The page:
Currently Browsing: Thailand
Feb 12, 2013
While our tiny girl loves her stroller, she doesn’t necessarily love it when it’s cold outside. The husband and I took the babies on a mini tour of downtown OKC Sunday afternoon. By the time we were headed back to the car, me with a cranky Vivi in my arms, him with a cranky Linc bundled in the stroller we recognized that we might shouldn’t have ventured quite so far away. Once that sun starts drifting downward, it gets cold quick!
But even in moments when I question decisions we make or things we do with the babies (okay, let’s face it, that would be most moments), I always come back to the idea that I want our babies to know adventure. I want them to feel the coldness on their little fingers and see the sun streaming through downtown buildings as it sets. I want Vivian to feel exhilarated as she grips my jacket, bouncing against my chest as I cuddle her and run through the downtown streets. That’s the life I want for them, and we’re trying to build it for them one moment at a time.
I often find myself hyper-analyzing the things we do, whether it involves the babies or not. When we decided to move to Thailand 6 years ago, I analyzed everything from the impact on our careers to finances. And while Jon might be further along in his career, and we probably would have more money if we had stayed here, I would do it one hundred times over again because it impacted the story of our life in the most amazing way. I try to remember that in all the little decisions we make.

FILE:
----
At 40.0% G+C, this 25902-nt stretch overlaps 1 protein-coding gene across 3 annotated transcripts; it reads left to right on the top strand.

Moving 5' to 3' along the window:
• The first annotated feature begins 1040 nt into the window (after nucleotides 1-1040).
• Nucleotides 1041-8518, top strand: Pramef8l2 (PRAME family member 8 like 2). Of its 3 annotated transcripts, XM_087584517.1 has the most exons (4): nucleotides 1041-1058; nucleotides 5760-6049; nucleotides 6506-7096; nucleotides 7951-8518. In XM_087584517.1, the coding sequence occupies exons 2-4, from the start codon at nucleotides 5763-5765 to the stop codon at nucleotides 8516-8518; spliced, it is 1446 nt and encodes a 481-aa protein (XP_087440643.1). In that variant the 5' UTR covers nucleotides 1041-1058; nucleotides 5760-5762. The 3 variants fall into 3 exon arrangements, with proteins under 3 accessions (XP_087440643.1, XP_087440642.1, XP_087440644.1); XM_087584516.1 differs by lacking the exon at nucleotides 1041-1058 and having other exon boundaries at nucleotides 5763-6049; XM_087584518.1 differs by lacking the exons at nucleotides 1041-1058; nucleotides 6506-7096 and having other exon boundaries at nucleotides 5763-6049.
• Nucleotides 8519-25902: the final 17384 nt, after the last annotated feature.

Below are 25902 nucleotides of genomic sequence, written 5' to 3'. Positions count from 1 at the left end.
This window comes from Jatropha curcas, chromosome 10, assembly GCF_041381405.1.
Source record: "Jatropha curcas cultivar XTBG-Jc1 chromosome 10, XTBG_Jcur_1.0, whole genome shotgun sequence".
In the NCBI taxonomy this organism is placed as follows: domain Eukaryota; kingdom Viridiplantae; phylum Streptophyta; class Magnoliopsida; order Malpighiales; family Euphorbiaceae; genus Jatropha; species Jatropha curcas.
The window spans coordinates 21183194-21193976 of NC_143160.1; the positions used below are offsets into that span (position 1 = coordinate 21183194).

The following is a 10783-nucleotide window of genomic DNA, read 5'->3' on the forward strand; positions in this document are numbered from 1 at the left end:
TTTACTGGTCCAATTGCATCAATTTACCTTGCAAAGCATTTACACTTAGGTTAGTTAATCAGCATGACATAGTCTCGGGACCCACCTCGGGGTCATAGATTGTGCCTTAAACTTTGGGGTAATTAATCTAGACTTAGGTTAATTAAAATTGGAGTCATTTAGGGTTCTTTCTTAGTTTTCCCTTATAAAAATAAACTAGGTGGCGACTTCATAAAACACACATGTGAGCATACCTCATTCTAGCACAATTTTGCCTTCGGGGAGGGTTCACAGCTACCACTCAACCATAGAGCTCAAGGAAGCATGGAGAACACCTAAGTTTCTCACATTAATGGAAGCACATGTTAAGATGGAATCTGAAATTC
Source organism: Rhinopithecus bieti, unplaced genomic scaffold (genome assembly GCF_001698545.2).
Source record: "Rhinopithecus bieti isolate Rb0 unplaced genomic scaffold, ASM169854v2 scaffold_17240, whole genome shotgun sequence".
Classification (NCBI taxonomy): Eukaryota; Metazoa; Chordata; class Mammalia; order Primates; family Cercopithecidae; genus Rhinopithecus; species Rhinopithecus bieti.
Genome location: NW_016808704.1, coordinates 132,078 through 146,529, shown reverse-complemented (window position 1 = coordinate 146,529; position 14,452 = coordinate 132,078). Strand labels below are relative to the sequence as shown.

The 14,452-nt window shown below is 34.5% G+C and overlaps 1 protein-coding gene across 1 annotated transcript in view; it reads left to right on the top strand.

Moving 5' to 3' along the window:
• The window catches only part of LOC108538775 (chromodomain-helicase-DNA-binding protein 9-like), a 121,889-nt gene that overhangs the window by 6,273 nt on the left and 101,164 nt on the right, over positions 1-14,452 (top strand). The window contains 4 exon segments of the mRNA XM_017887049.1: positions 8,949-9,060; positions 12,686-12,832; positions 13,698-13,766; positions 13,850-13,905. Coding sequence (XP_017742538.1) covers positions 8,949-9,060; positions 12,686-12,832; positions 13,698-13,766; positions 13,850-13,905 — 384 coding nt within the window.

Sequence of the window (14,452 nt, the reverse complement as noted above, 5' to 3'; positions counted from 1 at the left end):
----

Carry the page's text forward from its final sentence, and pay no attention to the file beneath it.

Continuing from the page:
Friday night my little cousin had a basketball game and our sunday school class was getting together a little later. I was so nervous about going to both things because the babies would be missing their last nap and bedtime. I didn’t know how they would react and if it would affect their nighttime sleep, etc. etc. But I realized that I don’t give our little ones nearly enough credit. They were so good, and even though there were a couple of brief instances where we had a pretty unhappy little Linc and Viv, seeing them being held and loved on by their aunt and cousin, grandmas, grandpas and church friends was worth so much.